Last February's explosion at the WIPP dump for long-lived intermediate-level nuclear waste from the US's nuclear weapons program remains unexplained, writes Jim Green. But with the site's history of ignored warnings, 'missing' safety culture, lack of supervision and dubious contractor appointments, it surely came as no surprise - and further accidents appear inevitable.
Last week Parliament had its first ever chance to debate a shadowy treaty dating back to 1958, under which the UK exported to the USA enough plutonium for over 1,000 nuclear warheads, writes David Lowry. But the core question remains unanswered - how can the treaty be reconciled with our sovereign obligations to prevent nuclear weapons proliferation?
Only four countries opposed a UN Resolution on 'depleted uranium' munitions: the USA, UK, France and Israel, all nuclear WMD states whose use of DU leaves battle fields contaminated with toxic, radioactive residues for millennia into the future. The overwhelming support for the Resolution puts the WMD states on notice - DU munitions are no longer acceptable.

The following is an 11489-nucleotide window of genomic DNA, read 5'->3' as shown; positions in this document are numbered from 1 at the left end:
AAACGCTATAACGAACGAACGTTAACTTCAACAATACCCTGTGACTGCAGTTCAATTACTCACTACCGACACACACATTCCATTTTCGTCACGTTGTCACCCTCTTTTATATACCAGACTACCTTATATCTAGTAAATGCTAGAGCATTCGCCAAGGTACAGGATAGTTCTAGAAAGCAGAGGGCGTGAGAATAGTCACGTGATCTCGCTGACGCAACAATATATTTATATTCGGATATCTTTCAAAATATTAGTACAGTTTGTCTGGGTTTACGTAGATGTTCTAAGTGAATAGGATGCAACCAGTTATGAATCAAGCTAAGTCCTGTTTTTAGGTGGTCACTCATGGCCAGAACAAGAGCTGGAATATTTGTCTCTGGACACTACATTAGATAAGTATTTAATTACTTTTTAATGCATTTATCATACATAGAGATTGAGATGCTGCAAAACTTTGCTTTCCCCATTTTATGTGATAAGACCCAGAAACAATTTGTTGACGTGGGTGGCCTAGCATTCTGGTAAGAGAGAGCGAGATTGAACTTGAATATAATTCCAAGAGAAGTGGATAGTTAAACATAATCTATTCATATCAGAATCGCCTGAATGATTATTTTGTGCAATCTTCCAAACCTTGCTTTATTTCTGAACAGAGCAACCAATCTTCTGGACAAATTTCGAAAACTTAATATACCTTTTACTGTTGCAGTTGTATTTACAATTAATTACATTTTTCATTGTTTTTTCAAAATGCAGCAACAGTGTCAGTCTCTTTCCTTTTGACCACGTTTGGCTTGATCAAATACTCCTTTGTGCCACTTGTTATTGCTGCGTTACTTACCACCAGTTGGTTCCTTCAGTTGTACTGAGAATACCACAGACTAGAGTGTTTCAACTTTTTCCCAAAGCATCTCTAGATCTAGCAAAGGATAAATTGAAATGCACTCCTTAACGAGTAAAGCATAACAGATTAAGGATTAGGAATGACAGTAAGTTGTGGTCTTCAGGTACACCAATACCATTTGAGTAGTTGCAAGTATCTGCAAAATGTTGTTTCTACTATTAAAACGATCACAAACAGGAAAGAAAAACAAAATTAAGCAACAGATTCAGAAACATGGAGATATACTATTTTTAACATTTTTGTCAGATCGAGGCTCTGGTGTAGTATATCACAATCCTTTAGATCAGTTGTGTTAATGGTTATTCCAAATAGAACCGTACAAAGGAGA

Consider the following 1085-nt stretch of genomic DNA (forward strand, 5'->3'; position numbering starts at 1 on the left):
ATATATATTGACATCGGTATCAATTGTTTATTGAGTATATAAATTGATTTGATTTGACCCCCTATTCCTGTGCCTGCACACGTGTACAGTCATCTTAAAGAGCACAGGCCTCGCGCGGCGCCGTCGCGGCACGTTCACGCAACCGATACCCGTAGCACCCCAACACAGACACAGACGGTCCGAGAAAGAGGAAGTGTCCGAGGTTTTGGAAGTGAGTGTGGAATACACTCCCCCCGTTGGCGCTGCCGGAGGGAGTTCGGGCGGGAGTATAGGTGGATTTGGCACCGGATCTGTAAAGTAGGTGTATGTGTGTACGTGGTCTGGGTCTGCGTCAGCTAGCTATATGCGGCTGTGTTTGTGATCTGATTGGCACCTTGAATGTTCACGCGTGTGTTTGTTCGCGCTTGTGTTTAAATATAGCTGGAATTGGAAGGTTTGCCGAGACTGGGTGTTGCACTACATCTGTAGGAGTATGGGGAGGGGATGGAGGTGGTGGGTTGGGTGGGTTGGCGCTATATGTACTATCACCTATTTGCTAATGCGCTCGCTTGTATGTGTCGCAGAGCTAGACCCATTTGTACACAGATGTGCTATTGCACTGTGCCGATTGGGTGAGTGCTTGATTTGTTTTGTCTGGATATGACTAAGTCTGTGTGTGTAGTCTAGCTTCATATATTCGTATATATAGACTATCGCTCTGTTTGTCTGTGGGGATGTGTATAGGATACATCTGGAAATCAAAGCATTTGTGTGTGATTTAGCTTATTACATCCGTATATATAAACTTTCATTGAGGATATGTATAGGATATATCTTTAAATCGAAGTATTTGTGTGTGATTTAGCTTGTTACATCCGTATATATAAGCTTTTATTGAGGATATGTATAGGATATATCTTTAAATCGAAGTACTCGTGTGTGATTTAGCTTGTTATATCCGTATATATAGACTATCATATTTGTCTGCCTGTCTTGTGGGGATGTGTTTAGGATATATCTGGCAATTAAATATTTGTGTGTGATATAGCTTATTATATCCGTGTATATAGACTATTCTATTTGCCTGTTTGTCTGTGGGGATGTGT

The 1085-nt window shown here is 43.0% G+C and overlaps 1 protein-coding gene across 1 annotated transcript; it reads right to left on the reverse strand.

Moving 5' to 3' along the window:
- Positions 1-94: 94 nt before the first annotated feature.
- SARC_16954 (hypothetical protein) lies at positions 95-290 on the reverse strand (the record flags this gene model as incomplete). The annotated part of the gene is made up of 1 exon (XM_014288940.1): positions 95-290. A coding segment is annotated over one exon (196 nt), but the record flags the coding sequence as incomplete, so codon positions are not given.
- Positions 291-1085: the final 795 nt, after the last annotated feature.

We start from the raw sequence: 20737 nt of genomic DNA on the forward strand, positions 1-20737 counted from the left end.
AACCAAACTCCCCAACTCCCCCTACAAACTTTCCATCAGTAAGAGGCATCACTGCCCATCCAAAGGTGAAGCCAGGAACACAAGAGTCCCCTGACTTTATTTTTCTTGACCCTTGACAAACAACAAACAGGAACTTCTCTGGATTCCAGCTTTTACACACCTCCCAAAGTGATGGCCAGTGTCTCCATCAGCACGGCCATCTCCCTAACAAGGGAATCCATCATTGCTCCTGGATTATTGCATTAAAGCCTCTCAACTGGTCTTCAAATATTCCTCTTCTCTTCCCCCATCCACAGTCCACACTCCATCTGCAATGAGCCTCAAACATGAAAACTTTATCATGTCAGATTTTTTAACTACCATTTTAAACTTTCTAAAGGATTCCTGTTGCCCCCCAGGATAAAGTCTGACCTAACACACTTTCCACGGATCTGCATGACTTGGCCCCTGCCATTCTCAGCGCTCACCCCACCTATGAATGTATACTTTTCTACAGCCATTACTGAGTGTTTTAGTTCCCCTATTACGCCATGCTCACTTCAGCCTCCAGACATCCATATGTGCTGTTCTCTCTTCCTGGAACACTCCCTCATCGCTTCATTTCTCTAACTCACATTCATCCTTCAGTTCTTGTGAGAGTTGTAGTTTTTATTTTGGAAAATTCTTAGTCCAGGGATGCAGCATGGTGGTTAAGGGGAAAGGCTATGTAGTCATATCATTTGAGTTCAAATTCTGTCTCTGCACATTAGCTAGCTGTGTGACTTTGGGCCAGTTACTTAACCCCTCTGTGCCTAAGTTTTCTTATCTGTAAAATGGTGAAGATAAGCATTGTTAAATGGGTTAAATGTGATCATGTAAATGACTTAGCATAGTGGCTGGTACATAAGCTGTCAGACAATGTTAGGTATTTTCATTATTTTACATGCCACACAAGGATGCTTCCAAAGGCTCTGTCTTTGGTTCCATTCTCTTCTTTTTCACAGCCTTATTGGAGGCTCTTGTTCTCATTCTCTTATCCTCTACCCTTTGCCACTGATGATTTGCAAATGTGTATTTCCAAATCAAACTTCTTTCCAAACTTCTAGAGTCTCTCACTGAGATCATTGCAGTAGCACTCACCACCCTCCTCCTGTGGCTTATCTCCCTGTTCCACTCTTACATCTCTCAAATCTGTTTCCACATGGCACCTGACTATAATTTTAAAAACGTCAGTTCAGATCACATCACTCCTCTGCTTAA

December's meeting of the Chemical Weapons Convention offers the opportunity to control very dangerous and often fatal chemical agents deemed 'incapacitating', write Michael Crowley & Malcolm Dando. Currently a legal gray area, it's essential to bring the development and use of these substances before a full blown arms race breaks out.
Papers reluctantly released by the UK Government in the bomb test veterans' legal case for compensation reveal what it has long denied, writes Chris Busby - that bomb fallout is rich in uranium, and that most of its radioactivity is concentrated in the 'forgotten' but highly active isotope U-234, explaining much of the substantial, long term damage to veterans' health.
Dilapidated nuclear waste storage ponds abandoned 40 years ago containing hundreds of tonnes of fuel rods pose an immediate danger to public safety, photographs sent to The Ecologist reveal. The fuel and sludge in the ponds could spontaneously ignite if exposed to air, spreading intense radiation over a wide area.
The world has been the victim of a monstrous scientific error that has understated the dangers of radiation, writes Chris Busby. Following the Hiroshima nuclear bomb, investigators used 'controls' who had been exposed to high levels of 'black rain' fallout to understate the health impacts of radiation. This bogus science still underlies risk models today.